Read 18.Edema text version



3 Avoid full-body lymphatic drainage techniques or elevation of the limbs above the level of the heart with chronic congestive heart failure. A sudden increase in the volume of lymphatic fluid or venous return through compromised tissues and organs has potentially serious results, such as pulmonary edema (Wittlinger, Wittlinger, 1990). 3 Local or distal techniques are contraindicated with edema that is due to thrombophlebitis or deep vein thrombosis, since there is a danger of embolism. 3 Lymphatic drainage techniques are contraindicated with untreated or metastasizing neoplasms, including melanomas (Wittlinger, Wittlinger, 1990; Kurz, 1990). However, with edema that is a result of medical treatment (for example, following lymph node removal or radiation therapy), lymphatic drainage and massage techniques may proceed with a physician's approval. 3 Local lymphatic drainage and hydrotherapy are contraindicated if the edema results from bacterial, viral or fungal infection. In the acute or subacute stage, these modalities will promote the spread of toxins and are to be avoided. Hot hydrotherapy is also contraindicated with lymphedema where the tissue is already congested (Kurz, 1990). 3 In the case of chronic inflammation, such as sinusitis or bronchitis, lymphatic drainage should initially be performed for shorter periods of time and not on site. In the case of sinusitis, work is done only on the neck, not the face. The client is monitored for signs of a flare-up of the condition. If this occurs, lymphatic drainage is discontinued. If no flare-up occurs, the time spent performing drainage work is slowly increased and the site of the infection is gradually included (Kurz, 1990). 3 Lymphatic obstruction due to parasites (filarium) contraindicates lymphatic techniques and Swedish techniques which increase the circulation (Kurz, 1990). 3 With acute tuberculosis, any lymphatic drainage is contraindicated. If the client has had tuberculosis affecting the lymphatic nodes, local lymphatic techniques are contraindicated because the techniques may activate the encapsulated tuberculosis bacteria (Kurz, 1990). 3 Lymphatic drainage is contraindicated with toxoplasmosis, a lung infection that can be associated with AIDS, since it may cause a flare-up of the infection (Kurz, 1990). 3 Lymphatic drainage performed on low-protein edemas such as those accompanying liver and kidney pathologies or starvation will have no effect, because the forces causing the edema will overwhelm the effects of the techniques (Wittlinger, Wittlinger, 1990). 3 On-site lymphatic drainage techniques are contraindicated in the acute and early subacute stages of trauma. They are used proximally only. 3 Distal to the lesion site, lymphatic techniques and Swedish circulatory techniques are contraindicated in the acute or early subacute stage. The edema can function as a bottleneck (Casley- Smith, CasleySmith, 1986), painfully congesting the distal limb if the therapist attempts to move the circulation through the lesion site. These techniques are only used once the edema has been reduced sufficiently to allow the lymph and blood to flow through local vessels. 3 In the case of edema arising from trauma, avoid using hot or warm hydrotherapy immediately proximal to inflamed tissue, as this can draw the distal circulation towards the heart, congesting the lesion site. 3 See the chapter on contraindications for specific conditions and medications for more information.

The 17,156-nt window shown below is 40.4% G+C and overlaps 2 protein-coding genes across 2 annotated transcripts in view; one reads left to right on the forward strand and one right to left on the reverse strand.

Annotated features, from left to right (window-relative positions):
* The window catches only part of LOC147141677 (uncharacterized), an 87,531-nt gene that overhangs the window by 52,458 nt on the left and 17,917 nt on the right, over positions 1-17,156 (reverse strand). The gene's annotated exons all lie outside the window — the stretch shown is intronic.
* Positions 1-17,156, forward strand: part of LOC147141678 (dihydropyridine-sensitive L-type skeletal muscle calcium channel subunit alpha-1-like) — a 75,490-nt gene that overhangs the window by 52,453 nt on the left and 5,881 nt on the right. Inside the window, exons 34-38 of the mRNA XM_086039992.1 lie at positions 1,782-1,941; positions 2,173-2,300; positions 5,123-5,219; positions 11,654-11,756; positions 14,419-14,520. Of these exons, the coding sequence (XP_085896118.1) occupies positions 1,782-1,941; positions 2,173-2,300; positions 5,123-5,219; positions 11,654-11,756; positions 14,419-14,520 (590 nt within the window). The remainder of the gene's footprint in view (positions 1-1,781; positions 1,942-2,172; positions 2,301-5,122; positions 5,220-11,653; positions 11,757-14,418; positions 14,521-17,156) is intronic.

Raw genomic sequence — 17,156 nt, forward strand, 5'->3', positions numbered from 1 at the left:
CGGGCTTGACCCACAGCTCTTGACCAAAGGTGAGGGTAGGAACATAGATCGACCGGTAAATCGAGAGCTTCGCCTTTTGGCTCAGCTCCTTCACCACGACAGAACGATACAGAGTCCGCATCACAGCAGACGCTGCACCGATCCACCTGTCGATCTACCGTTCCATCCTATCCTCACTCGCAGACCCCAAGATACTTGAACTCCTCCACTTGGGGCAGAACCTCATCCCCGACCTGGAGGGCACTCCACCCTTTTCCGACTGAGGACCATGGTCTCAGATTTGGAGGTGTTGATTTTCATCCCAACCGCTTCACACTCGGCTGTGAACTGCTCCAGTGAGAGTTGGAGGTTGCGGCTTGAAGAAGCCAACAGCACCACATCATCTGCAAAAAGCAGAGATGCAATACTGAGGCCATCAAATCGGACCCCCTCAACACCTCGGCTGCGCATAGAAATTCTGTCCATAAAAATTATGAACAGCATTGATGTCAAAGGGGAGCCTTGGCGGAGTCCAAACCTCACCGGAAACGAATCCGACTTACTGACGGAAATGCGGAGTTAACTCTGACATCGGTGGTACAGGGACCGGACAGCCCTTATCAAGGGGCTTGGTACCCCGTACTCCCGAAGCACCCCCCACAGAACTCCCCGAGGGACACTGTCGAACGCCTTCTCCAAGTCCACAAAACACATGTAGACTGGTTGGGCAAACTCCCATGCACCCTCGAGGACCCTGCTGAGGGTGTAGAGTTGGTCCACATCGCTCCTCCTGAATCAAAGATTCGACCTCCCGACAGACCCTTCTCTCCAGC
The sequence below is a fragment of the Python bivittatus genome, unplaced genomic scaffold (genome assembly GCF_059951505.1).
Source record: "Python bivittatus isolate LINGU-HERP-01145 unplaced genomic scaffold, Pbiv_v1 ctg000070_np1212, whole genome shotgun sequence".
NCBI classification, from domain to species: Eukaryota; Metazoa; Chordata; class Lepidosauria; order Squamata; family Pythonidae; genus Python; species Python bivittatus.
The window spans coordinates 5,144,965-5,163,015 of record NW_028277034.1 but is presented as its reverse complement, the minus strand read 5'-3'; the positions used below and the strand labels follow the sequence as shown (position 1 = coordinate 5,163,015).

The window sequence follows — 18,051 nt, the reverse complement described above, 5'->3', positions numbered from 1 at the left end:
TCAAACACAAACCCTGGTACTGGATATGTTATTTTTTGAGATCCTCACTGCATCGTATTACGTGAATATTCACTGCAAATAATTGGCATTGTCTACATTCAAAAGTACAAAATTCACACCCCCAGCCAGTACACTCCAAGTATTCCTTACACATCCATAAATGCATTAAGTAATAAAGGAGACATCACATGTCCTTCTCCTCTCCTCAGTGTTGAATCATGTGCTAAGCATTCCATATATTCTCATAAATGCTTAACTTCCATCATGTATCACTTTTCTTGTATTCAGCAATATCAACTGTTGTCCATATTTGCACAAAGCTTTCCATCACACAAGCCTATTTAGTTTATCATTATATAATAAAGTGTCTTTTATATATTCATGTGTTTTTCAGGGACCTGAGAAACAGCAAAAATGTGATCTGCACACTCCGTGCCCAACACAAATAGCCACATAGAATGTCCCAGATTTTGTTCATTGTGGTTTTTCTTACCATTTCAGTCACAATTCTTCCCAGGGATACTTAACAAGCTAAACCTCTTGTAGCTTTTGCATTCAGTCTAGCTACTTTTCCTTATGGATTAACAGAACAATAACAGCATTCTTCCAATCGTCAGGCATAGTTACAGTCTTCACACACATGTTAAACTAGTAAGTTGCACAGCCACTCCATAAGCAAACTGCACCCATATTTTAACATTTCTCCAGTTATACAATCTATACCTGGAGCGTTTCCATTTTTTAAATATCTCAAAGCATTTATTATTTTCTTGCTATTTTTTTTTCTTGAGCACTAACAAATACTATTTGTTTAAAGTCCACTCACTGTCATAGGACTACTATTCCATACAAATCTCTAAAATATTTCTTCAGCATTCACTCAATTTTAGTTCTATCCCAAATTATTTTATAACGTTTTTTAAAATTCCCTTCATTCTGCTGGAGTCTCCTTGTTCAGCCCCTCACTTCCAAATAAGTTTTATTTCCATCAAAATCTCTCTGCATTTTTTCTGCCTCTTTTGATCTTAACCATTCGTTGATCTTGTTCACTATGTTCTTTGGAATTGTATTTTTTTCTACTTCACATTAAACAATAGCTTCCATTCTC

Copyright © Rattray Ludwig 2000



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